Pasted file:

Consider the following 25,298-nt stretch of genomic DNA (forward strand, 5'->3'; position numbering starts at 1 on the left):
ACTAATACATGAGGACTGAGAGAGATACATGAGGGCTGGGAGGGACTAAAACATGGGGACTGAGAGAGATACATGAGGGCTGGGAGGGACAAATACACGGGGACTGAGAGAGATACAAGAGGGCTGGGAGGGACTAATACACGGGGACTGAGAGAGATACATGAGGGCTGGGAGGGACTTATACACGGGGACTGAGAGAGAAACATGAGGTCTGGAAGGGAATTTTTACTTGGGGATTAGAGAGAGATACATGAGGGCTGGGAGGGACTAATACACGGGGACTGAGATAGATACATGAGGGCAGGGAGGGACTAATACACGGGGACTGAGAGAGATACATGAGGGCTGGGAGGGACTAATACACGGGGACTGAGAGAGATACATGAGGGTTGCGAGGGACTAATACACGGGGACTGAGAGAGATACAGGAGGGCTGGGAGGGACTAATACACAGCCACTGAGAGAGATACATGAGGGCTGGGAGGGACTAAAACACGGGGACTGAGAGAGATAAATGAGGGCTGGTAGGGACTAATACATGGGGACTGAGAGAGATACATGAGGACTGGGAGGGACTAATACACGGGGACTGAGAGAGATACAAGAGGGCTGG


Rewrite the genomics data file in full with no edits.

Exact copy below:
Consider the following 25,298-nt stretch of genomic DNA (forward strand, 5'->3'; position numbering starts at 1 on the left):
ACTAATACATGAGGACTGAGAGAGATACATGAGGGCTGGGAGGGACTAAAACATGGGGACTGAGAGAGATACATGAGGGCTGGGAGGGACAAATACACGGGGACTGAGAGAGATACAAGAGGGCTGGGAGGGACTAATACACGGGGACTGAGAGAGATACATGAGGGCTGGGAGGGACTTATACACGGGGACTGAGAGAGAAACATGAGGTCTGGAAGGGAATTTTTACTTGGGGATTAGAGAGAGATACATGAGGGCTGGGAGGGACTAATACACGGGGACTGAGATAGATACATGAGGGCAGGGAGGGACTAATACACGGGGACTGAGAGAGATACATGAGGGCTGGGAGGGACTAATACACGGGGACTGAGAGAGATACATGAGGGTTGCGAGGGACTAATACACGGGGACTGAGAGAGATACAGGAGGGCTGGGAGGGACTAATACACAGCCACTGAGAGAGATACATGAGGGCTGGGAGGGACTAAAACACGGGGACTGAGAGAGATAAATGAGGGCTGGTAGGGACTAATACATGGGGACTGAGAGAGATACATGAGGACTGGGAGGGACTAATACACGGGGACTGAGAGAGATACAAGAGGGCTGG